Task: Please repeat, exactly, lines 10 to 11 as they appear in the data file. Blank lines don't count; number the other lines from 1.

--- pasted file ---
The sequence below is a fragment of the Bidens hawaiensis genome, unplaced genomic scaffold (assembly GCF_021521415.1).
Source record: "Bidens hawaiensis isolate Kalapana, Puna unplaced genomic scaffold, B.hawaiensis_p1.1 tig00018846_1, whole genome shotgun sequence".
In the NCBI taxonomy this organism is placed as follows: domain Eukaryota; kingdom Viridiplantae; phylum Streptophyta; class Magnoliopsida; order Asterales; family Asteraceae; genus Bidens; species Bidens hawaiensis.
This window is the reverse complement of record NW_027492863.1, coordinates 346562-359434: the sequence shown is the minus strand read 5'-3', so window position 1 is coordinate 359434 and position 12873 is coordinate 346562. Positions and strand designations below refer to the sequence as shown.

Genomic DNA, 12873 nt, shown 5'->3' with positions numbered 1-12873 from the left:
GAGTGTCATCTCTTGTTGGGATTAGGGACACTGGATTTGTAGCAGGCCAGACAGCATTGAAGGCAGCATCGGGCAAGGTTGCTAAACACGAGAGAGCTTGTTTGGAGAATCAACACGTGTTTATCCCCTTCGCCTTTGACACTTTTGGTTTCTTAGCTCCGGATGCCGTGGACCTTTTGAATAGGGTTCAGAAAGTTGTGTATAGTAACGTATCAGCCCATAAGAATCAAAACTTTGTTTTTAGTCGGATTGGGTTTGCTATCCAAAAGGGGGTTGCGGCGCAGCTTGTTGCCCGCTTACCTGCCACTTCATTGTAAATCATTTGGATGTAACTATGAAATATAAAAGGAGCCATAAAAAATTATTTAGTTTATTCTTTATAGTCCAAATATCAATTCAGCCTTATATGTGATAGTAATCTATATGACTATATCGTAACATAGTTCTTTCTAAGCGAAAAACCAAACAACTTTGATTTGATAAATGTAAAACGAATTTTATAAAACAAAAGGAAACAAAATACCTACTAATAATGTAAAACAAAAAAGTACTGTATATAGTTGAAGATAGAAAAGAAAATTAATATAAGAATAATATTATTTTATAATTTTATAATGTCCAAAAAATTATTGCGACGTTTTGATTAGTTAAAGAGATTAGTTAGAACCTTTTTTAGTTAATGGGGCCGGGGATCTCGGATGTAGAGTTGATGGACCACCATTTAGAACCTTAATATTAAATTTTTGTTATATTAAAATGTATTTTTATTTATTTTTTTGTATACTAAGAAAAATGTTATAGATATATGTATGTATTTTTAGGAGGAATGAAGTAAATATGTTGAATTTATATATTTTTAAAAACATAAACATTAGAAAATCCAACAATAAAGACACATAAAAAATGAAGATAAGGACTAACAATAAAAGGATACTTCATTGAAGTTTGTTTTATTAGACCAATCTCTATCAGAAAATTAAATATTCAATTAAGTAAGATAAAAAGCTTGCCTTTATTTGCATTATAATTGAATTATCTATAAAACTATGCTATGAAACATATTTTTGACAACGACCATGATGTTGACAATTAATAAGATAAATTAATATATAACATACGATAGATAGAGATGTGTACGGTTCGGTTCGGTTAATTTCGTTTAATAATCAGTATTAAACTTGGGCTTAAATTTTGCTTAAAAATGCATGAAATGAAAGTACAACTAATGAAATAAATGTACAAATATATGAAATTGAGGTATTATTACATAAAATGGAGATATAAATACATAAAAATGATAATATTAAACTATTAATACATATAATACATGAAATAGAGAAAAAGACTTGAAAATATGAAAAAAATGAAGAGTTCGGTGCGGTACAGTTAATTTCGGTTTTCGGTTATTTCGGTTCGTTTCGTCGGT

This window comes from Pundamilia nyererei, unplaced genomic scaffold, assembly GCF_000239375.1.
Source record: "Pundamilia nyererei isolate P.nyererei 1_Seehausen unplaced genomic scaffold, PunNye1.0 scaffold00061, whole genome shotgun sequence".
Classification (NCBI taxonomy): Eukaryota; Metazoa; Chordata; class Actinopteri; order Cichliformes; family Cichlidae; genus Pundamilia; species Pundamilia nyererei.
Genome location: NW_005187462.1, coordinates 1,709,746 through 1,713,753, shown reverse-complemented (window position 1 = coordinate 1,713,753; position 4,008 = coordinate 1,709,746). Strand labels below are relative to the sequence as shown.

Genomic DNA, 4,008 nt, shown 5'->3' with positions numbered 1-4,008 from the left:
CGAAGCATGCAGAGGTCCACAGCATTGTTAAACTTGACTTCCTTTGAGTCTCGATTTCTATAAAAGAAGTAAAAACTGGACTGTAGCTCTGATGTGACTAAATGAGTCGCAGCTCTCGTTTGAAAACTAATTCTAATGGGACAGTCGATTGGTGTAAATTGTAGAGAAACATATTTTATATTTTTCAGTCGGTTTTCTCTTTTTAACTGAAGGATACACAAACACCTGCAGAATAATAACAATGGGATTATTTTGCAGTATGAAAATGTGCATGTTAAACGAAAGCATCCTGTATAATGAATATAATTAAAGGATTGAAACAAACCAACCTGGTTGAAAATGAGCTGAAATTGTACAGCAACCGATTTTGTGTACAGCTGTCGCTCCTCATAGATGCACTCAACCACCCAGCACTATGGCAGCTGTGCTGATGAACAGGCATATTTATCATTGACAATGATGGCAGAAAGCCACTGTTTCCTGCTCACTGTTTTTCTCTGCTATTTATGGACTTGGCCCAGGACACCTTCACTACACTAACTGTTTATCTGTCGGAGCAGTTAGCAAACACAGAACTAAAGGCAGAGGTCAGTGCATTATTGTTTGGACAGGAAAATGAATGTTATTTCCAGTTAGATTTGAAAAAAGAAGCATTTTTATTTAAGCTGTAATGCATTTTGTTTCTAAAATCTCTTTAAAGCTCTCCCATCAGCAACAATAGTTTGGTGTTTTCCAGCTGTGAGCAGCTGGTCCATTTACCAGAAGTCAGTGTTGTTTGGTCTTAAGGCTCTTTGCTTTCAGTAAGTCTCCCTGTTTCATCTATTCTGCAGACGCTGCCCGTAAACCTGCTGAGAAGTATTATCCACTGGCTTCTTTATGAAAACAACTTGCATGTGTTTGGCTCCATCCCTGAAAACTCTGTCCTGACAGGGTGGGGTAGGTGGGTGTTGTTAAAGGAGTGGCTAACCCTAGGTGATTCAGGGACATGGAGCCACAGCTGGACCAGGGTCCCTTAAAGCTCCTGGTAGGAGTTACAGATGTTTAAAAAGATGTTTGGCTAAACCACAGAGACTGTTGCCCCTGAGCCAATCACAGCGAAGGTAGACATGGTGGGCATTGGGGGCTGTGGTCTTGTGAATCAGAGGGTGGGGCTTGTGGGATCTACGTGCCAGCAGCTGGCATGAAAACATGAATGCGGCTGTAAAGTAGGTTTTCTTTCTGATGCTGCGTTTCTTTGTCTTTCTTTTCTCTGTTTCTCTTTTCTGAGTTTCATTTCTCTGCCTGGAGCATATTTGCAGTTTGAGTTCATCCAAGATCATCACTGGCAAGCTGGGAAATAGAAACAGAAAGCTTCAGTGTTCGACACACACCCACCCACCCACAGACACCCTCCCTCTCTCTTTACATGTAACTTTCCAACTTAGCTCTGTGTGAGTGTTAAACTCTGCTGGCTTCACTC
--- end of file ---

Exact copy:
Genome location: NW_005187462.1, coordinates 1,709,746 through 1,713,753, shown reverse-complemented (window position 1 = coordinate 1,713,753; position 4,008 = coordinate 1,709,746). Strand labels below are relative to the sequence as shown.

Genomic DNA, 4,008 nt, shown 5'->3' with positions numbered 1-4,008 from the left: